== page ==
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If gaming hasn’t convinced you that virtual reality is coming back, Samsung might be able to do that for you, and if you currently own either an S6 or S6 Edge, you might even be one of the first to experience consumer-ready VR.

Avid readers of GadgetGuy will know that we’re fans of virtual reality, and have been ever since journalists like this one were kids. Oh sure, this wasn’t a website back then — hey, there weren’t even websites back then! — but the idea of virtual reality was one that was and still is truly intriguing.

While video games offer a modest amount of immersion, with you facing a TV or computer screen and watching and playing from a couch or chair, virtual reality relies on a screen pressed up to your eyes and a motion sensor to let you move your head and change your position inside the digital world. That screen becomes your eyes, and you are essentially inside of another world, be it one made from video or one made from a digital app or game based environment.

Virtual reality pioneers Oculus have certainly been doing a lot to bring this world to life, and we saw the results of Samsung’s first collaboration with Oculus last year in the excellent and innovative Gear VR, a virtual reality headset that relied on a Samsung Galaxy Note 4 to work.

That sort of hardware requirement is a bit of a tricky one, though, because you need to have that Samsung phone in order to make the headset work, and what happens if you don’t want the Note 4 because it’s too big for you, or you don’t want it for another reason?

What if you have another phone, like the Galaxy S6 or S6 Edge?

If that’s where you’re standing right now, Samsung is looking squarely at you with the release of the Gear VR Innovator Edition for the S6 and S6 Edge.

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The device is a little different from what we saw in the first Gear VR, with a smaller casing in the back and redesigned dock built to take the 5.1 inch S6 and S6 Edge instead of the 5.7 inch Galaxy Note 4.

This drop in size means the whole headset gets a little smaller, a reduction of 15% we’re told, which should also reflect weight and comfort over time, improving both.

Gear VR does still rely on the same type of technology, however, using the phone as the screen and processing environment, and making sure that the 1440p (2560×1440) display Samsung uses can be split up into two 1280×720 screens, with one for each eye.

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An app will still be installed on the app allowing you to access content made for the Oculus system, which right now includes “experience” videos, games, and even the ability to sit inside your own virtual cinema and watch movies downloaded to your device.

One new feature has popped up and that’s a microUSB port in the headset itself, allowing you to keep the phone charged when it’s plugged into the Gear VR, something the first generation headset made for the Note 4 lacked.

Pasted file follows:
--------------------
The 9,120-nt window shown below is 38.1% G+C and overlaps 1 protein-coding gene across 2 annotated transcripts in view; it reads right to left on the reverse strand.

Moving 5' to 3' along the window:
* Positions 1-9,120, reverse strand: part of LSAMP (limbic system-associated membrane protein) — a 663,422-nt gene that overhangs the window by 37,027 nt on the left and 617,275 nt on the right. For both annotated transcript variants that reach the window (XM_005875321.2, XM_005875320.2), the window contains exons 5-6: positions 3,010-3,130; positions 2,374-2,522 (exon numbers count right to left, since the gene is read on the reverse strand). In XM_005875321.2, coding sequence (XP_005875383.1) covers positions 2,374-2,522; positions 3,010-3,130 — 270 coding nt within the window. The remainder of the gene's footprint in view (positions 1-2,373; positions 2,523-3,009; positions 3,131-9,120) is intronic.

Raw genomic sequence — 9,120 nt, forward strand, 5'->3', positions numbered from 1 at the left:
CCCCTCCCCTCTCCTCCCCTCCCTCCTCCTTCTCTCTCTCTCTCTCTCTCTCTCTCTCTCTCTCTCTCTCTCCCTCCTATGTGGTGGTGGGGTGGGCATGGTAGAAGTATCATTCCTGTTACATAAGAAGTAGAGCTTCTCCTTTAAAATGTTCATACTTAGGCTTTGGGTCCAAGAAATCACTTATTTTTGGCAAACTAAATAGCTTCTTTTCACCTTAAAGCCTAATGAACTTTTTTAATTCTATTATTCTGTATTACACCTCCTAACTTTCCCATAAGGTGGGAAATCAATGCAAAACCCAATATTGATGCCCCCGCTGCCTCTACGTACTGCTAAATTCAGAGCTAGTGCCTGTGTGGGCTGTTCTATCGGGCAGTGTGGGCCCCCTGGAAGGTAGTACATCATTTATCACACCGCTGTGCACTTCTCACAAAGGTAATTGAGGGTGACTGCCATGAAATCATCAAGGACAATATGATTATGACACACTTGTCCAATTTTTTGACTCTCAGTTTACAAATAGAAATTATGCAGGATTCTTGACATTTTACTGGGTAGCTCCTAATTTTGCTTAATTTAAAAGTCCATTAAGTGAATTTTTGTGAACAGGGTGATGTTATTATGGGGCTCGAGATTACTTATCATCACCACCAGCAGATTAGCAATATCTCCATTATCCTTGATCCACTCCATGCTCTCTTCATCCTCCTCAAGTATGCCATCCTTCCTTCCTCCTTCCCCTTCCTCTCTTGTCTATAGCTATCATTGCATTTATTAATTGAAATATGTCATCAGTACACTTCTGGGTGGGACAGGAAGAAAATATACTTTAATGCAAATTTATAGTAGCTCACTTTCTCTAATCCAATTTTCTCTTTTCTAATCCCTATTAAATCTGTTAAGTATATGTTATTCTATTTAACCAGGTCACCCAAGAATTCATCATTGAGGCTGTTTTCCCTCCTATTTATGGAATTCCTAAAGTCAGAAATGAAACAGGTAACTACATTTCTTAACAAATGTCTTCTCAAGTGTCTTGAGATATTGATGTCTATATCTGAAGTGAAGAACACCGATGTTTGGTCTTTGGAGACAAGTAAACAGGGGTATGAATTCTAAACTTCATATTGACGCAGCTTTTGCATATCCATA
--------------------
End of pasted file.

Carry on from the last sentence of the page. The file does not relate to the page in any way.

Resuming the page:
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“We are committed to innovation that meets the rapidly evolving demands of consumers, and will continue to provide a truly amazing virtual reality experience for everyone to enjoy,” said Prasad Gokhale, Vice President of IT and Mobile at Samsung Electronics Australia.

“Virtual reality is considered by many to be the next step in interactive entertainment and this new version of the Gear VR will allow even more Australians the ability to immerse themselves in an exciting virtual reality environment.”

There’s one thing we are curious about, however, and that’s storage.

With the previous incarnation of the Gear VR with Galaxy Note 4, Oculus provided a 16GB microSD with movies and games preloaded to give you a sampling of what was on offer, with more available later on from the Oculus store. That was fine since the Note 4 featured a microSD slot, but the Galaxy S6 and S6 Edge are different beasts altogether.

In fact, the S6 and S6 Edge are so different that neither includes a microSD slot, offering only fixed memory from the beginning.

That means if you bought a 32GB phone, you have that amount of storage — less, actually — for photos, videos, apps, music, and games, as well as the stuff the Gear VR needs for storage. People with a 64GB or 128GB phone will likely have a better time with more storage, but those with a 32GB phone are definitely going to have an interesting time finding ways to clear space for the content the Gear VR uses, and from what we’ve seen on the Note 4, these apps and experiences aren’t exactly small.

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As such, we’re checking with Samsung to find out if there’s an option or some form of support being offered for people in these situations. Perhaps there’s a microSD slot in the headset that no one is telling us about, or perhaps it’s something different altogether. We’ll let you know when Samsung lets us know.

Until then, however, owners of the S6 and S6 Edge will find the new Gear VR made for their phones available in Samsung stores from June 18 with a recommended retail price of $299 (and no, that doesn’t include the phone).

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